Anybody can see that the door of this detached garage at 732 Fourth Ave. S.W. has to be replaced. But before the new owner can do so, he has to go before the Albany Landmarks Commission at a public hearing and get the city’s OK.
Greg Schneider is renovating this old house, which he and his wife bought last summer. (See the story here.) As required by the Albany Development code, he paid the $43 fee and applied to the city for an “historic review of exterior alterations.” The Landmarks Commission will hold a hearing to conduct the review at 6 p.m. Wednesday, Dec. 18, at City Hall.
There are two “alterations” covered by the application. The owners want to replace an aluminum-framed plexiglass patio slider with a wooden French door. And they intend to install a roll-up steel garage door to replace the one with holes in it, which evidently was made of thin fiberglass.
The house dates from the 1890s and is in the Monteith Historic District. Neither the plexiglass slider nor the fiberglass garage door with holes in it can possibly have any historic interest or significance. Obviously they have to be replaced to make the place nice enough so it will sell.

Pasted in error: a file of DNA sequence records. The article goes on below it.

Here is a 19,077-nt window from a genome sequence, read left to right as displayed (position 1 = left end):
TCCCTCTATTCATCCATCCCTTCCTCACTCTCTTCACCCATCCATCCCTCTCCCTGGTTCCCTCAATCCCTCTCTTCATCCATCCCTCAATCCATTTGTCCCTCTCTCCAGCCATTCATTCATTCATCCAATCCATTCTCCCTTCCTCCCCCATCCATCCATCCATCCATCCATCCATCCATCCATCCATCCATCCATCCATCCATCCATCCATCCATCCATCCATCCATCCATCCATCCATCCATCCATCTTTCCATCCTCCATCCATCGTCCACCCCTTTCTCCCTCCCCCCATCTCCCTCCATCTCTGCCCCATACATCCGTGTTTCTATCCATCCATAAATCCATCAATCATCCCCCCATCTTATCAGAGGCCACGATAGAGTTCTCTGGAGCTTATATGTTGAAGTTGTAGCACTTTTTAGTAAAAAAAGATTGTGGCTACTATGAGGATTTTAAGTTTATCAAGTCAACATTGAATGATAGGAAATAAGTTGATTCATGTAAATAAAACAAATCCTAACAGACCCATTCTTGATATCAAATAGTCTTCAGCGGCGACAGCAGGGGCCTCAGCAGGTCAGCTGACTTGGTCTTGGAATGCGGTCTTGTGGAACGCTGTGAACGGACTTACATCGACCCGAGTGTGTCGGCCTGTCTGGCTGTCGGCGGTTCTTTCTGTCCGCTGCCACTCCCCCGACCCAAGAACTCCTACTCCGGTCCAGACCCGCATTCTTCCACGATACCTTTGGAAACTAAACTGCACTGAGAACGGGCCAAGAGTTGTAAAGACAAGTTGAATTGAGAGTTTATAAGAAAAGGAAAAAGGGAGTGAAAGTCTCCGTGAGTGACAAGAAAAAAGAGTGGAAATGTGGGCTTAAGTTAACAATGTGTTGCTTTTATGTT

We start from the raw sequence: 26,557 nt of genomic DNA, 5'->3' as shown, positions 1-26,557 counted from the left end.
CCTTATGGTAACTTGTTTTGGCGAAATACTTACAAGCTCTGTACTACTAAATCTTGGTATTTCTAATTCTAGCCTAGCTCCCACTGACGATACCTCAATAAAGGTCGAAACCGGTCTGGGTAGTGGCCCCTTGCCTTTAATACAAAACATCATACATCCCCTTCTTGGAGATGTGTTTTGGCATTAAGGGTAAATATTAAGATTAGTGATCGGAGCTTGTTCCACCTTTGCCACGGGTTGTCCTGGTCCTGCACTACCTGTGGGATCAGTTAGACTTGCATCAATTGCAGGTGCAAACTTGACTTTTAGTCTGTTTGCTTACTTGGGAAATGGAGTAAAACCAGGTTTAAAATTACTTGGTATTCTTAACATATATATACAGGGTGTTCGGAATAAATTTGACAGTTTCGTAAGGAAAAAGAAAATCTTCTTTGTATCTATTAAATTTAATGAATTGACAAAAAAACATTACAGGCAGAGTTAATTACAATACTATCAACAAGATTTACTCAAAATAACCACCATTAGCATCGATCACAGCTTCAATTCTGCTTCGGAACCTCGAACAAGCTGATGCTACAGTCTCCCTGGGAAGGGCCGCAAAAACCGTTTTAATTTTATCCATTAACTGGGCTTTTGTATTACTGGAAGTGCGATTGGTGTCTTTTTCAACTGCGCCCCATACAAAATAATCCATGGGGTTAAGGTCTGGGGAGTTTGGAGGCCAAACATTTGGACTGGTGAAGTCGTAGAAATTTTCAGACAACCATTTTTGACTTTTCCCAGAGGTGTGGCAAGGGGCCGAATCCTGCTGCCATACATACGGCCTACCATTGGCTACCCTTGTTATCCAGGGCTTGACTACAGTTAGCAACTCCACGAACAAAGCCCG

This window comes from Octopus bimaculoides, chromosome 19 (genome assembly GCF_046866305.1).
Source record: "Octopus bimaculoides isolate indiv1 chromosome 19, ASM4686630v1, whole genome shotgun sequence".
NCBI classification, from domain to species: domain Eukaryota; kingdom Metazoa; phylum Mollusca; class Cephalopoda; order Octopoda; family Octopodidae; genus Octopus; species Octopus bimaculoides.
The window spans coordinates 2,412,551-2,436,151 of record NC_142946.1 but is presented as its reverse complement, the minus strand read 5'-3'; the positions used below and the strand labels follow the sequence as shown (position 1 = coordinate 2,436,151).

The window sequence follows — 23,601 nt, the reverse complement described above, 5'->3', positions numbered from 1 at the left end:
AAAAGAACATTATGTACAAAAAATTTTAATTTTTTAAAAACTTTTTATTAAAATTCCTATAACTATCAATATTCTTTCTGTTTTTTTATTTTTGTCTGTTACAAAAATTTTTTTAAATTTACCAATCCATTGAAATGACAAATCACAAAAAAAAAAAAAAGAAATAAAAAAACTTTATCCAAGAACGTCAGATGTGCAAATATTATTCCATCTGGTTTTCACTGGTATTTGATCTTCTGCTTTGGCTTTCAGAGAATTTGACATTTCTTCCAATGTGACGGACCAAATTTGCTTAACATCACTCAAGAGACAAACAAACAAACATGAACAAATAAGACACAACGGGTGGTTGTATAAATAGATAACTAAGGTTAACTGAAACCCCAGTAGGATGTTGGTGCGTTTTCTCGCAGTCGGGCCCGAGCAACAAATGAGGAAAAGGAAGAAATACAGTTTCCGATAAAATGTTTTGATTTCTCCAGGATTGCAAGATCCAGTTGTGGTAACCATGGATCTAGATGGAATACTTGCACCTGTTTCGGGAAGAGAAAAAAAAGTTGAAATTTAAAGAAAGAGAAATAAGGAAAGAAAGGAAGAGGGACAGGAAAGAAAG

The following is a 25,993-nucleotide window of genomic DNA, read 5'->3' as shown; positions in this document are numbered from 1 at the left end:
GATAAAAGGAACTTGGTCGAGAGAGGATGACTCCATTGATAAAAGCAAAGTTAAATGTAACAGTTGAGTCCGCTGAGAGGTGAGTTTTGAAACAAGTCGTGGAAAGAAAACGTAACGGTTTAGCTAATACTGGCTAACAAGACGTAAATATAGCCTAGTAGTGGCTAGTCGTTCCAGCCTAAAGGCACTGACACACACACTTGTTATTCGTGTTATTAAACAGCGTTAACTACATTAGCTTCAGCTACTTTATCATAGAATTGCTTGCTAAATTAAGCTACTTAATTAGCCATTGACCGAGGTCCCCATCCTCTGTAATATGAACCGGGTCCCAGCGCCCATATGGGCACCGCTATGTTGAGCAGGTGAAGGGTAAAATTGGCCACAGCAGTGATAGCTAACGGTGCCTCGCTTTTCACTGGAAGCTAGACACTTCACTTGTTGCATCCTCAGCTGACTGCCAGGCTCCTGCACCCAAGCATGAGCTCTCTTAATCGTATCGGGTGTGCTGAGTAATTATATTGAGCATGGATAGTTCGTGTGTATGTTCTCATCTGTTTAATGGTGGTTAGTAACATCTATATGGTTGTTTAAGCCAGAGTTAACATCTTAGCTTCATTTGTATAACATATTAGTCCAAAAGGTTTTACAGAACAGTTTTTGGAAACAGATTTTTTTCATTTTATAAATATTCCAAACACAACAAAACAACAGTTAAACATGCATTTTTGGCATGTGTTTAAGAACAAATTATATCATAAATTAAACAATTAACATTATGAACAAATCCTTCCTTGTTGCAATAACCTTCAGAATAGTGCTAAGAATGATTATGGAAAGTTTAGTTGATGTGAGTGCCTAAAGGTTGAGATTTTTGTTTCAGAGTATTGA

So why does the planning staff have to schedule a public hearing, notify the neighbors, dig a hole and post the public-hearing sign, write a staff report, and delay the applicant for weeks? And then, why do the volunteer Landmarks commissioners have to waste their time on something as self-evident as this?
Why? Because that’s what the development code seems to require on historic properties. Keep in mind that the code says nothing about letting historic properties go to hell. The city couldn’t care less that the garage door has holes. It could stay that way for another 100 years. But as soon as somebody wants to spend money to fix things up, the city comes along and says: Give me a fee, modest though it may be, make an application, and then wait till next month when the Landmarks Commission meets.
The Albany City Council is faced with monumental budget deficits in the years to come. You’d think that before they do anything else, they would do away with work that costs money but doesn’t need to be done. But so far, nobody has said anything about eliminating the time-wasting process for dealing with minor exterior repairs done on historic homes. (hh)